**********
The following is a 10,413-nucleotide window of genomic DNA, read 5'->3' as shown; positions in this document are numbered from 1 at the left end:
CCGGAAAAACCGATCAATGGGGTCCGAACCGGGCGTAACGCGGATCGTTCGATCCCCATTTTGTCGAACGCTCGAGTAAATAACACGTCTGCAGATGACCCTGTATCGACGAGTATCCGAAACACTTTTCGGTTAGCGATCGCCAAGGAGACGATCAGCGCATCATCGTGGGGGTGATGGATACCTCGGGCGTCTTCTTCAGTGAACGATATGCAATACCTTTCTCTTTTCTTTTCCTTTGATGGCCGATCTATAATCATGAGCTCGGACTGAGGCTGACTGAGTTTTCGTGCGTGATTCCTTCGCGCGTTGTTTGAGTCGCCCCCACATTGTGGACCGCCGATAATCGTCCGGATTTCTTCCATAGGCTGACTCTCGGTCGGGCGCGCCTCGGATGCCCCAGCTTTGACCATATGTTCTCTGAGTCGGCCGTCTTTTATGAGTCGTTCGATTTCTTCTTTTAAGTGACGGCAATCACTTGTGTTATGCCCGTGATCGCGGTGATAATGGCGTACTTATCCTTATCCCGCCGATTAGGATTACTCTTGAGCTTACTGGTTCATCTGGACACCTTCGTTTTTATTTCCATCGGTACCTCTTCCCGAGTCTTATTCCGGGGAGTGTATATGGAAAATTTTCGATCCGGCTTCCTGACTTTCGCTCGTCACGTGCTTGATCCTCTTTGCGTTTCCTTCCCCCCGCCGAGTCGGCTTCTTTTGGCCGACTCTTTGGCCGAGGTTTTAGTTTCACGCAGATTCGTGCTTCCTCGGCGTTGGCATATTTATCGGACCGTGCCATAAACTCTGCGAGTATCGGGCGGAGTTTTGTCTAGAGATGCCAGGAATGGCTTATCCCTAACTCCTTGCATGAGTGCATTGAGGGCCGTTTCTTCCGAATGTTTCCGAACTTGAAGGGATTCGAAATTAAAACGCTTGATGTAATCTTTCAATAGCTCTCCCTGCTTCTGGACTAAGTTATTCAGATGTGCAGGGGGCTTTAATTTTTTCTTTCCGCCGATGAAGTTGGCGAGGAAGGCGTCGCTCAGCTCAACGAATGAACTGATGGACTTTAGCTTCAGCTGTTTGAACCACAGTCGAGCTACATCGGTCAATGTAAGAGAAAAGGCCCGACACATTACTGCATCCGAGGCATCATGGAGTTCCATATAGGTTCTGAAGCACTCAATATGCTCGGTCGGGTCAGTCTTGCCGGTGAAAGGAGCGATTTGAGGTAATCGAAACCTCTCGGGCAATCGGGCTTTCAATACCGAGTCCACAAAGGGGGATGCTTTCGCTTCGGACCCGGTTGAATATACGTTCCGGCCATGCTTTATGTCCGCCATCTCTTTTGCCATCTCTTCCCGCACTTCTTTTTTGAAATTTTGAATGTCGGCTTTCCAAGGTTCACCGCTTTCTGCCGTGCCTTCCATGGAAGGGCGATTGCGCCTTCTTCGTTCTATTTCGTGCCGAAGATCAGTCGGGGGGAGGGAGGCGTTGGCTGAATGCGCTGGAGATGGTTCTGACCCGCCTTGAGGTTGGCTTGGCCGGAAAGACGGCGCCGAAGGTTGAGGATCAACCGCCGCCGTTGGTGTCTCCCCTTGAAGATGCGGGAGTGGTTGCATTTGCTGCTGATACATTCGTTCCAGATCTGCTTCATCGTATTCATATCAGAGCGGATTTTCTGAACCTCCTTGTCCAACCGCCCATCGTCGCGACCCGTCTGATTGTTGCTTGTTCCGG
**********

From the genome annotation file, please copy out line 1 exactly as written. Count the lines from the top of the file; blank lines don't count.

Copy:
The following is a 10,413-nucleotide window of genomic DNA, read 5'->3' as shown; positions in this document are numbered from 1 at the left end: